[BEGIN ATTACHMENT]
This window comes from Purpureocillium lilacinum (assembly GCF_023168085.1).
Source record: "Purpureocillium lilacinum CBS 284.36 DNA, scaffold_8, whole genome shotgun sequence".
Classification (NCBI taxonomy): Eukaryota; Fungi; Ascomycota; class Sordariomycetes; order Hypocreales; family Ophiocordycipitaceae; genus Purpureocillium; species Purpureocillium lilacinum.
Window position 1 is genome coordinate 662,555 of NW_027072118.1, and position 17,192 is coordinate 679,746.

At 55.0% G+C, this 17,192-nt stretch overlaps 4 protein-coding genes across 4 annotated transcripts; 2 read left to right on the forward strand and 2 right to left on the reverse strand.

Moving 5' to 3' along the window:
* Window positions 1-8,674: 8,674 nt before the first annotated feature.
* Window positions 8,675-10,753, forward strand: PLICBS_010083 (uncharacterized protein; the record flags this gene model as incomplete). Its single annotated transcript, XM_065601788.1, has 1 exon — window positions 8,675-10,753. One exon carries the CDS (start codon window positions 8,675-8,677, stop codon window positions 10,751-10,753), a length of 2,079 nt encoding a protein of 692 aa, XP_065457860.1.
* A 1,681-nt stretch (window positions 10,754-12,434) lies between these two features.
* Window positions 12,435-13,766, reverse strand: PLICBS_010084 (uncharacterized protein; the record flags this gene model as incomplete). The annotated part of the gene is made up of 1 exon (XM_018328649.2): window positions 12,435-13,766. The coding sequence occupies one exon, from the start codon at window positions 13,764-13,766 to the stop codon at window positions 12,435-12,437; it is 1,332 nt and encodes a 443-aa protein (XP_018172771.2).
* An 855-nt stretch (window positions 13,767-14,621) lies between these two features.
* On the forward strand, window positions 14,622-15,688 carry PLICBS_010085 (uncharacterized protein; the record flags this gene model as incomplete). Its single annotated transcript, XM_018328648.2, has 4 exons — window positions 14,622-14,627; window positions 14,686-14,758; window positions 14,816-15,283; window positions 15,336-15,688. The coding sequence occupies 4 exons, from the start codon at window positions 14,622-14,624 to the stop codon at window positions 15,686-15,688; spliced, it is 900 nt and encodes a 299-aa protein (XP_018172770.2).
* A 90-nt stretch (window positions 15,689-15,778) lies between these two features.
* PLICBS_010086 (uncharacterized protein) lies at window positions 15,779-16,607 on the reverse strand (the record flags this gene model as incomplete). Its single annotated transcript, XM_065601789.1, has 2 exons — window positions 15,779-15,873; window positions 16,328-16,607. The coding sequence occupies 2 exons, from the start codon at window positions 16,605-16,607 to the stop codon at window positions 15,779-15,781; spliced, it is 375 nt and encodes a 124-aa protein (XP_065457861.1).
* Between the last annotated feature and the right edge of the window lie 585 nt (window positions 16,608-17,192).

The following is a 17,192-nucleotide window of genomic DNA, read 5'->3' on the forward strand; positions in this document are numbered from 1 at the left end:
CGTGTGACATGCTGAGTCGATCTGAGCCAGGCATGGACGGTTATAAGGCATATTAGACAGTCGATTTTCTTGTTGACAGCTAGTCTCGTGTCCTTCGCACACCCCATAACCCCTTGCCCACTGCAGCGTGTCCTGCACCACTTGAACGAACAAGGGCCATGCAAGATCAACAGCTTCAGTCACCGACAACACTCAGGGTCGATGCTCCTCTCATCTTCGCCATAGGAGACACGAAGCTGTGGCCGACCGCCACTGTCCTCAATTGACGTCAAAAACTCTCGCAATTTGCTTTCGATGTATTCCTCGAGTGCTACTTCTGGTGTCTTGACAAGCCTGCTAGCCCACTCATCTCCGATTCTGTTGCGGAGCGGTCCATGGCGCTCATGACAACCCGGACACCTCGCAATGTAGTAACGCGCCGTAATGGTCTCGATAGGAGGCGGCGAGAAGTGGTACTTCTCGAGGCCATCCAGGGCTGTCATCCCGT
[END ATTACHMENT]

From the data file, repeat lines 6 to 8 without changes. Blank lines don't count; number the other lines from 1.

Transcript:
Moving 5' to 3' along the window:
* Window positions 1-8,674: 8,674 nt before the first annotated feature.
* Window positions 8,675-10,753, forward strand: PLICBS_010083 (uncharacterized protein; the record flags this gene model as incomplete). Its single annotated transcript, XM_065601788.1, has 1 exon — window positions 8,675-10,753. One exon carries the CDS (start codon window positions 8,675-8,677, stop codon window positions 10,751-10,753), a length of 2,079 nt encoding a protein of 692 aa, XP_065457860.1.